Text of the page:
The word "centenarian" means people who have lived one hundred years or more, in other words, people who have lived a "century." Centenarians are important to study because they are living examples of successful aging. Our work suggests that most centenarians have been remarkably healthy and experienced a rapid terminal decline late in life, resulting in a compression of morbidity to their final years (Bernstein et al., J Gerontol Biol Sci. 2004; Willcox DC et al. Am J Geriatr Psychiatr. 2007).
Okinawa's elders (aged > 70 years) and centenarians in particular, also seem to have experienced a slower age-related decline and markedly delayed or avoided entirely the chronic diseases of aging, such as Alzheimer's Disease, cardiovascular disease and cancer.
How Many Centenarians are There?
According to recent estimates there are approximately 80,000 centenarians in the United States, or about 10-20 centenarians per 100,000 population, although this is difficult to estimate precisely since there was no national birth registration system in the U.S. until 1940. However, the U.S. Census Bureau estimates these numbers will top one million by the year 2050. Although regional differences exist these rates are similar to other developed nations. In Okinawa, centenarian ratios may be the world's highest at approximately 50 per 100,000 population representing 740 centenarians in a population of 1.3 million of which 90% are women (Japan Ministry of Health, Labour and Welfare, 2006).
Do Super-Centenarians Exist in Okinawa or Elsewhere?
Reports that came from the former Soviet state of Georgia and surrounding states in the Caucasus Mountains, Hunza Valley in Pakistan or Vilcabamba in Ecuador claimed unprecedented concentrations of centenarians, with many living beyond the age of 120 years. In-depth studies of these populations have shown that age-exaggeration is rampant and life expectancy is actually shorter than in the U.S., nor are there high concentrations of centenarians.
The reasons behind the age exaggeration are complex but include the prestige that goes along with being the oldest individual in a village, avoidance of military service while young by assuming the identity of a deceased elder, and a general tendency for the elderly to inflate their ages. Age inflation exists in most age databases that rely on census data for their centenarian statistics, including in the U.S., where a national birth registration system did not exist at the time centenarians were born (see Leaf A. J Am Ger Soc 1982;30:485-7). In Okinawa, a family registry (Koseki) dates back to 1879 so age verification is possible for all citizens, including centenarians.
However, there is another geographic area where there is an unusually long life expectancy and a high prevalence of centenarians-Sardinia, Italy.
Sardinia has higher prevalence of centenarian than elsewhere in Italy (Caselli et al., 2003) and many of them are concentrated in a small area, with a particularly high prevalence of male centenarians. The existence of a greater prevalence of centenarians in Sardinia largely depends on reduced mortality risk between 80 and 100 years, in particular, there appears to be reduced mortality for circulatory diseases (Deiana et al., 1999; Passarino et al., 2002; Caselli et al., 2003; Poulain et al., 2004).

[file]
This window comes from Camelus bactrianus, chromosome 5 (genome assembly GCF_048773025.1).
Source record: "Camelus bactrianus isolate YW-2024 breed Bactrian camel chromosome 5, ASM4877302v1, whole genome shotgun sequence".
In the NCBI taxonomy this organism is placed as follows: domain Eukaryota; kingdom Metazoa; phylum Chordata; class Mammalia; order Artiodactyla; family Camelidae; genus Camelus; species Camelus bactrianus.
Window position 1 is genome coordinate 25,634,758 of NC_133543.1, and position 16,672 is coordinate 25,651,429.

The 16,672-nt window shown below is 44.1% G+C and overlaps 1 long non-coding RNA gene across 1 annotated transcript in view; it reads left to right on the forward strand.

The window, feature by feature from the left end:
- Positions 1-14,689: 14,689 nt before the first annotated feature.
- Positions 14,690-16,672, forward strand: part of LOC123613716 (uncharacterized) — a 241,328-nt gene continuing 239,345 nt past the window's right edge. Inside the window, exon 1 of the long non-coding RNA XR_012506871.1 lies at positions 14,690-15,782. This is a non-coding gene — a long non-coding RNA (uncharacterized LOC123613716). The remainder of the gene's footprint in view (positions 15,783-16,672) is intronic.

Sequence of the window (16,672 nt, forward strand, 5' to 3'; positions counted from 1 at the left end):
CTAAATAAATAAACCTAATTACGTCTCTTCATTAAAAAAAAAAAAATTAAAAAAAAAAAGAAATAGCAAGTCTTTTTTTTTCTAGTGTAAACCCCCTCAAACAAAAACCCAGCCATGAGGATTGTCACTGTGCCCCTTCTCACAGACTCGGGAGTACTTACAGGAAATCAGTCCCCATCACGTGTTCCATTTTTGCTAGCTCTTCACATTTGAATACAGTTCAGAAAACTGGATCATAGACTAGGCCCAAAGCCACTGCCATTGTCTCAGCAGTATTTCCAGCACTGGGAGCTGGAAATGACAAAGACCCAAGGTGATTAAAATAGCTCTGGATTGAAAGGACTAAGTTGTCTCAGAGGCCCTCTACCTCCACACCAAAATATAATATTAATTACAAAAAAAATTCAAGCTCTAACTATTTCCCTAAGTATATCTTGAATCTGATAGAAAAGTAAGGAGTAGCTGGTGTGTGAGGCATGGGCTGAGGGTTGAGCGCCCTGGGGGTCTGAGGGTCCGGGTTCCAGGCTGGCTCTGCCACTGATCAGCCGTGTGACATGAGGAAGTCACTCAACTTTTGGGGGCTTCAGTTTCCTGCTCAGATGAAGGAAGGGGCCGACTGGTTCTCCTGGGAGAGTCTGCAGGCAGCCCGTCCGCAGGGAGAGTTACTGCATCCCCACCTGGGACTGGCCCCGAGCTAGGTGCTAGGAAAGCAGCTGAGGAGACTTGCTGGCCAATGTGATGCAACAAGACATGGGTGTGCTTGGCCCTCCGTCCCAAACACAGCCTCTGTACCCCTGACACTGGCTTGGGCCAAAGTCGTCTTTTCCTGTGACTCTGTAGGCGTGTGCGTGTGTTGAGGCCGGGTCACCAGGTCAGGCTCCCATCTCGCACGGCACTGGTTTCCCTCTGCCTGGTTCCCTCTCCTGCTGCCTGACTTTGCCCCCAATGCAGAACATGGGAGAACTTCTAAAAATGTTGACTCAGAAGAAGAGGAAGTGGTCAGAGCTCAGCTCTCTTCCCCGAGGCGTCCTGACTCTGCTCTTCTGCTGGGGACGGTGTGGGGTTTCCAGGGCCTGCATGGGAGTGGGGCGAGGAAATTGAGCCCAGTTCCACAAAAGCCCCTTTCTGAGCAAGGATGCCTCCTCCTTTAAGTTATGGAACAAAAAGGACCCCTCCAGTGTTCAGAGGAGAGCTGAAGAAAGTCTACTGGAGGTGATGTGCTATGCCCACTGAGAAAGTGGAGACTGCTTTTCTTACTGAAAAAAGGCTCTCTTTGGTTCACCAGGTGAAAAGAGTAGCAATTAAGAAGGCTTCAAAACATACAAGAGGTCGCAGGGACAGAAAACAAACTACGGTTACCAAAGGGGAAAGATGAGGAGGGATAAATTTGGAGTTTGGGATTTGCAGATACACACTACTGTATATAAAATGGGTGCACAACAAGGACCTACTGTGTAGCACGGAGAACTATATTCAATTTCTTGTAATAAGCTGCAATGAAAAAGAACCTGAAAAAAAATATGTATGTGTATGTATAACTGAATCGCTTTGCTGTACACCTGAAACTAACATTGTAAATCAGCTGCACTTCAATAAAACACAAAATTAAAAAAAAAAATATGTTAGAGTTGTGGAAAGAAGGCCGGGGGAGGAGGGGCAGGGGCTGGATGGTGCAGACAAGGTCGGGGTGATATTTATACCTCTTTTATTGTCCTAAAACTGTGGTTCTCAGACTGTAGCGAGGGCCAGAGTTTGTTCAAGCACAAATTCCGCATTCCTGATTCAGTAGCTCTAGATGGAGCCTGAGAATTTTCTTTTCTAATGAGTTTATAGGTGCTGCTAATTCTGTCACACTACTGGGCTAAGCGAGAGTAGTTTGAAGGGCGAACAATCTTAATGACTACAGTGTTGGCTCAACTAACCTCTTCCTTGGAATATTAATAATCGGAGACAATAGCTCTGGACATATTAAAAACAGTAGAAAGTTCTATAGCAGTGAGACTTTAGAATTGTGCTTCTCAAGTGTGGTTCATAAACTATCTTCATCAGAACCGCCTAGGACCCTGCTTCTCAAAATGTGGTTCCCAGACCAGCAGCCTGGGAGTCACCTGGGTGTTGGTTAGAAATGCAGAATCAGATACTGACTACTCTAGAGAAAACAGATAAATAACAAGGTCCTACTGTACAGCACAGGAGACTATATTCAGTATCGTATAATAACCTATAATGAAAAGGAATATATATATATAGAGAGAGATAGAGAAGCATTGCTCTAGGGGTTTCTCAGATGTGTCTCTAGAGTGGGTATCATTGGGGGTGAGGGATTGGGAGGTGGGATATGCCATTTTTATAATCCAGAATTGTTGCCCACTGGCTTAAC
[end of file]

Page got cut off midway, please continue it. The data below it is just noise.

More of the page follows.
Thus, lower mortality for the major causes of death-circulatory disease and cancer accounts for much of the high centenarian prevalence in Sardinia. This combined with relatively higher female mortality, appears to account for the relatively high prevalence of male centenarians in Nuoro province, which are half as prevalent as their female counterparts, as compared to about one fifth in most countries.
Why Did We Only Recently Hear About the Okinawan Longevity Phenomenon?
You'd have thought such a fascinating discovery would have been big news in the West, but it went largely unnoticed for a number of reasons. First, only a few small research reports made it into the English-language scientific literature. Most of the interesting findings (more than 100 peer-reviewed studies) were published in the Japanese scientific literature always in Japanese, making them fairly inaccessible to Western scientists. Second, gerontology and preventive medicine research were relatively new in the 1970s, and baby boomers were not old enough to get the diseases of premature aging. Research dollars were only just beginning to flow into this area of investigation. Finally, Okinawa's role as a battleground in World War Two and its continuing problems with U.S. and Japanese military bases tends to overshadow its role as an area of extreme longevity.
The Reason for the Dramatic Increase in the Number of Centenarians in Okinawa and Around the World:
Centenarians are the fastest growing demographic group in many developed nations including the USA and Japan. In 1963, when the Japan Ministry of Health and Welfare began tabulating the centenarian population, there were only 153 centenarians in the whole of Japan. By 2006 this number had grown to 28,395 and women made up 85% of the total. Likewise, in Okinawa the first centenarians did not appear until the mid-1960s yet their numbers have mushroomed to 740 and this figure will double within the next five years. This increase in the number of centenarians worldwide is mainly due to larger and healthier birth cohorts who have had access to better medical care, public health infrastructure, housing, income, and nutrition than previous cohorts.
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